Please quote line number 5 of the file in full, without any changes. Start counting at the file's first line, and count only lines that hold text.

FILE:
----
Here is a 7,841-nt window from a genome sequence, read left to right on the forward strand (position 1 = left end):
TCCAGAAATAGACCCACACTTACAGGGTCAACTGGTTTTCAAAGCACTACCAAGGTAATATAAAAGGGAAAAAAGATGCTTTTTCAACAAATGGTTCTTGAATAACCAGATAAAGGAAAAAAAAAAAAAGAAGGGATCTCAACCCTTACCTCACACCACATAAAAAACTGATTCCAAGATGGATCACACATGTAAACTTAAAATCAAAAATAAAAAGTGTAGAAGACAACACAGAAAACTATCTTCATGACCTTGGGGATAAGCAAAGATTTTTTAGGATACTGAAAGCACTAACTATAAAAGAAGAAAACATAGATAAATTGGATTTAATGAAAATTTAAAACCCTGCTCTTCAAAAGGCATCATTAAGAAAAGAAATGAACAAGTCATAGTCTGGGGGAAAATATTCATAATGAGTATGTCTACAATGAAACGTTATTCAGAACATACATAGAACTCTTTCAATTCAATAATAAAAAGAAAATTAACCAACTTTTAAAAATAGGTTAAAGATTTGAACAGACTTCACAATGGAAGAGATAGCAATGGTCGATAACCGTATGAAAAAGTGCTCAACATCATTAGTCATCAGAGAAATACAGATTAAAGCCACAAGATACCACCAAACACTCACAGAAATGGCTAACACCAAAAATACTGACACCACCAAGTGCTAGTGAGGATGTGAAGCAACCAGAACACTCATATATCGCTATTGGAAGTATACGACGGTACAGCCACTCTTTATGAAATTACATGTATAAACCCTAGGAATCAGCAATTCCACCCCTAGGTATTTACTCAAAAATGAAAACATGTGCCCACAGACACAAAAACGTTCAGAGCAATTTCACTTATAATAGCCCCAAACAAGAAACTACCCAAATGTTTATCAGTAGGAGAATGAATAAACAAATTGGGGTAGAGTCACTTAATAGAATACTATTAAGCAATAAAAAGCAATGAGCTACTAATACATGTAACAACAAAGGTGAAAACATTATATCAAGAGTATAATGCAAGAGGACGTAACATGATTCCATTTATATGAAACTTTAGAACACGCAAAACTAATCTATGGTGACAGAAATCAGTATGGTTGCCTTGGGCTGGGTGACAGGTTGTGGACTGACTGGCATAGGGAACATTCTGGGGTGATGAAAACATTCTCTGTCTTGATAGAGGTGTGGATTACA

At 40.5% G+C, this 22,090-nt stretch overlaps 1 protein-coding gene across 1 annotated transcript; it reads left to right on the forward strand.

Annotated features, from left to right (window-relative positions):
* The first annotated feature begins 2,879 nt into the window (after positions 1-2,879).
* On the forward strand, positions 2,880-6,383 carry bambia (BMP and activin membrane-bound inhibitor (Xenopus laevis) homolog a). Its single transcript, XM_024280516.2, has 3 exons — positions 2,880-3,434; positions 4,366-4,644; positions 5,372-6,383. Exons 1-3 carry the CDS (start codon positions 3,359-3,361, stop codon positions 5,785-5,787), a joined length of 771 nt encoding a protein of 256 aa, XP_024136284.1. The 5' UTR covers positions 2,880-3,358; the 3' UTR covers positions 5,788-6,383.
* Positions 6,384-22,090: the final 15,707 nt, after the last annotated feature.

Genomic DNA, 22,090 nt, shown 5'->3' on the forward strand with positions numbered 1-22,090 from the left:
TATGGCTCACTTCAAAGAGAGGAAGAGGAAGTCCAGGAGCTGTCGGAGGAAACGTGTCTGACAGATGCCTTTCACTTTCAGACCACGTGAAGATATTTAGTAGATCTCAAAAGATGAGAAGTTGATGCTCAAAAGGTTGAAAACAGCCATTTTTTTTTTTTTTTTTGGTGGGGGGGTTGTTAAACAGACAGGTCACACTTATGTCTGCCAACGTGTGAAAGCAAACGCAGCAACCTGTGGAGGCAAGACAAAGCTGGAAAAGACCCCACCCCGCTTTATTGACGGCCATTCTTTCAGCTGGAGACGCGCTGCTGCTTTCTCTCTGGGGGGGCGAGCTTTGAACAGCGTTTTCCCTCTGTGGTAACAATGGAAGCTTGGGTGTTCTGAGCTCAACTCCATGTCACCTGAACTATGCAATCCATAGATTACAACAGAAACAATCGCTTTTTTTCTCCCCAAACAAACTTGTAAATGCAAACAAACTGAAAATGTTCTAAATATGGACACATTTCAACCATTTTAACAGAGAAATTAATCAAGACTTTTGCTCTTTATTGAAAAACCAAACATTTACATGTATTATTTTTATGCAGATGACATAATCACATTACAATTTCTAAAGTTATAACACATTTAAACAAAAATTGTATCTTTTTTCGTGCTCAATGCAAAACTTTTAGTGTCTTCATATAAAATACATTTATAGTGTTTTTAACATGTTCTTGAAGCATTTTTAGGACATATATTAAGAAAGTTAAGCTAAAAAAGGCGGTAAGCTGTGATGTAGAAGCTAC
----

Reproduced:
* The first annotated feature begins 2,879 nt into the window (after positions 1-2,879).